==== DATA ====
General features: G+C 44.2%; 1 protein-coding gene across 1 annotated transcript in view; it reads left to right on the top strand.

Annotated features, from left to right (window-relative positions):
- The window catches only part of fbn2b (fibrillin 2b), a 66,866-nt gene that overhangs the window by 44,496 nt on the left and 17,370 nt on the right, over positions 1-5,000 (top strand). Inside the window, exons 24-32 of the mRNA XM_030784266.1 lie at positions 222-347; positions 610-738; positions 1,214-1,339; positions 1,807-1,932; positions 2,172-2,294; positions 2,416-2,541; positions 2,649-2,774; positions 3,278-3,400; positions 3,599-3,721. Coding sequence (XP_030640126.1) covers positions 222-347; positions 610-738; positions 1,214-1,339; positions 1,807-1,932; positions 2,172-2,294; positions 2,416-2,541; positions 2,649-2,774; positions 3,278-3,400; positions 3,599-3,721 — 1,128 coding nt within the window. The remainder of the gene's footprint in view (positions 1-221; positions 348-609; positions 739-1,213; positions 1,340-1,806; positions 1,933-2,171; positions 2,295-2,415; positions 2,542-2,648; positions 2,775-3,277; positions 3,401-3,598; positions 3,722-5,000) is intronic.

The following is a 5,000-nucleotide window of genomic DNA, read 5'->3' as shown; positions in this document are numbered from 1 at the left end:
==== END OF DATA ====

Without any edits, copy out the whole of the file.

General features: G+C 44.2%; 1 protein-coding gene across 1 annotated transcript in view; it reads left to right on the top strand.

Annotated features, from left to right (window-relative positions):
- The window catches only part of fbn2b (fibrillin 2b), a 66,866-nt gene that overhangs the window by 44,496 nt on the left and 17,370 nt on the right, over positions 1-5,000 (top strand). Inside the window, exons 24-32 of the mRNA XM_030784266.1 lie at positions 222-347; positions 610-738; positions 1,214-1,339; positions 1,807-1,932; positions 2,172-2,294; positions 2,416-2,541; positions 2,649-2,774; positions 3,278-3,400; positions 3,599-3,721. Coding sequence (XP_030640126.1) covers positions 222-347; positions 610-738; positions 1,214-1,339; positions 1,807-1,932; positions 2,172-2,294; positions 2,416-2,541; positions 2,649-2,774; positions 3,278-3,400; positions 3,599-3,721 — 1,128 coding nt within the window. The remainder of the gene's footprint in view (positions 1-221; positions 348-609; positions 739-1,213; positions 1,340-1,806; positions 1,933-2,171; positions 2,295-2,415; positions 2,542-2,648; positions 2,775-3,277; positions 3,401-3,598; positions 3,722-5,000) is intronic.

The following is a 5,000-nucleotide window of genomic DNA, read 5'->3' as shown; positions in this document are numbered from 1 at the left end: